One of the most frequent advisories that I give on this site is:
“At this price and at this time, I do not think that a Confident Investor can confidently invest in this stock. It is not possible to confidently invest in a company that is not currently profitable.”
I have probably written that line 150 times on this site.
In addition, on Twitter I will get direct messages almost daily asking about a company that is not able to be run profitably. My replies vary in their words, but they always could be summed up with
“Sell this stock as fast as you can and find a profitable company that you trust. Here is a list of companies to consider: http://ow.ly/ckflM”
Regular readers of my opinions on investing know that I am very consistent in my advice not to invest in companies that are currently unprofitable. I do not limit that advice to just being unprofitable for a year but also to the latest quarter. I thought I would share a few thoughts on the reasoning behind this advice.
Due to the length of my thoughts on this subject, I need to break this topic into a couple posts. The high-level topics are:
- How do you evaluate an unprofitable company?
- Unprofitable companies can do stupid things
- Did management of a company plan to be unprofitable? No? Doesn’t that mean they are failing?
- Why invest in companies that are not profitable if you can invest in ones that are profitable?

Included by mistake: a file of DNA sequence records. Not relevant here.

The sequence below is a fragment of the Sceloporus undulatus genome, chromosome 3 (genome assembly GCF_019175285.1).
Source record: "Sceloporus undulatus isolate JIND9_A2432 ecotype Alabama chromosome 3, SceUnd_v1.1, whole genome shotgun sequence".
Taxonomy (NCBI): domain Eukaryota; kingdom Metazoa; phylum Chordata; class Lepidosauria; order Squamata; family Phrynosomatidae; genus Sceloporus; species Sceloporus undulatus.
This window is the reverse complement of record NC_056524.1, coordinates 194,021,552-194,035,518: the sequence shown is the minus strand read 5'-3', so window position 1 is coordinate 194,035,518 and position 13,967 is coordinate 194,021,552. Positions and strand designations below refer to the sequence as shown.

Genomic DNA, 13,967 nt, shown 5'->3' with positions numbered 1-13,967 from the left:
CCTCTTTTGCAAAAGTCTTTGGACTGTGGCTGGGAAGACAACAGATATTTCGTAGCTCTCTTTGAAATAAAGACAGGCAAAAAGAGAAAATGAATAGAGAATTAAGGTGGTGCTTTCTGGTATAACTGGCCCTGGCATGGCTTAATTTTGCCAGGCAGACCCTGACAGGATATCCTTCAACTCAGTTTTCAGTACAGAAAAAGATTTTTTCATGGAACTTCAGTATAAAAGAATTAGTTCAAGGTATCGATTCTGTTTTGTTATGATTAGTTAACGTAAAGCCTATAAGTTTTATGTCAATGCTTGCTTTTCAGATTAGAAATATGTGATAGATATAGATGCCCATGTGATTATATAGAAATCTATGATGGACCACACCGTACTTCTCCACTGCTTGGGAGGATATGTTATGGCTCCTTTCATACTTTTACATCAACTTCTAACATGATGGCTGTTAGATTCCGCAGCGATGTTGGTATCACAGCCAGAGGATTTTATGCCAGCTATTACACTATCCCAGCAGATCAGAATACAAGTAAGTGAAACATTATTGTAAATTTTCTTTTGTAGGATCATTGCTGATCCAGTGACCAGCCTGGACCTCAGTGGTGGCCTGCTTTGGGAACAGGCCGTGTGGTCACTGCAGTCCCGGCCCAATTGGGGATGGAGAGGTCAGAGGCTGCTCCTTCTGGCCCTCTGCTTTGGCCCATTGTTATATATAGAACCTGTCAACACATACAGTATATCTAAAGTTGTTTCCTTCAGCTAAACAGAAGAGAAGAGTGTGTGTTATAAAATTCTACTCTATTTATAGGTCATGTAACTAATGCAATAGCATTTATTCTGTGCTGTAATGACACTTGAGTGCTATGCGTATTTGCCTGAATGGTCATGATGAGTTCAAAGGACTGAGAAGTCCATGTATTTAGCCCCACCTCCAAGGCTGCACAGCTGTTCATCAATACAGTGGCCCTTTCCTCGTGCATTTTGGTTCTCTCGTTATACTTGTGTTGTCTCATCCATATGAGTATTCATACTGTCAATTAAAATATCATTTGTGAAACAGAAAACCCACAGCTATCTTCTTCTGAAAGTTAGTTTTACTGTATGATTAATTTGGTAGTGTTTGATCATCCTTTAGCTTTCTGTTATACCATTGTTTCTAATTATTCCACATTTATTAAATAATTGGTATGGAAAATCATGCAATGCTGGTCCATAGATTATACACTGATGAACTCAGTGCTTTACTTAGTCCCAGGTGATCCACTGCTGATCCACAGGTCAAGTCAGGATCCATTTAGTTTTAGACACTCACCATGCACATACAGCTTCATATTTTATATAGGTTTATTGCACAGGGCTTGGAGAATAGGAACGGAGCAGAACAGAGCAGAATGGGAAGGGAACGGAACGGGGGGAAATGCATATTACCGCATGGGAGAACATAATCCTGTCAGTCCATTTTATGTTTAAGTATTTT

- Is there ever an appropriate time to invest in unprofitable companies?
If you want to be notified when I post about avoiding unprofitable companies, there are several straightforward ways to do this. You can subscribe to my feed in your news reader. You can also sign up for my weekly newsletter which will give you the articles for the week. Finally, you can subscribe to my Twitter account @ConfidentInvest.
I will explore the first topic of the list now, the rest will be in future posts.
How do you evaluate an unprofitable company?
One of the most standard methods of comparing the performance of an investment is the P/E ratio (the price/earnings ratio). While it is foolish to compare the P/E for dissimilar companies (e.g. Ford [stckqut]F[/stckqut] with Google [stckqut]GOOG[/stckqut]) it is entirely relevant to compare the P/E for competitors (e.g. Apple [stckqut]AAPL[/stckqut] with Dell [stckqut]DELL[/stckqut]). Comparing P/E between competitors should not give the investor extreme confidence that one company is better than the other, but it is a consideration. In an unprofitable company, P/E will be a negative number – how do you compare that to its profitable peers?
Another tool for developing an appropriate price is to look at the EPS (Earnings Per Share). Once again, we have a problem with unprofitable companies as this will be a negative number. Comparing a negative EPS with its profitable peer group is never going to result in a situation where we can be a Confident Investor.
We can also calculate the best price for a company based on its Free Cash Flow. However, that calculation depends on profit! This is problematic for getting a clear understanding of an unprofitable company.
Another tool is to use the growth of a company to create a P/E equivalent. If the company used to be profitable and now is not, then the growth of the profit is obviously a negative number. Using this technique, a Confident Investor has to factor the negative growth of profit into any other growth number e.g. Revenue or Stock Price. Typically, we assume that the P/E is approximately equivalent to growth e.g. growth of stock price is 30% so the P/E is 30. This is a rule-of-thumb equivalency and is fraught with danger and inaccuracies.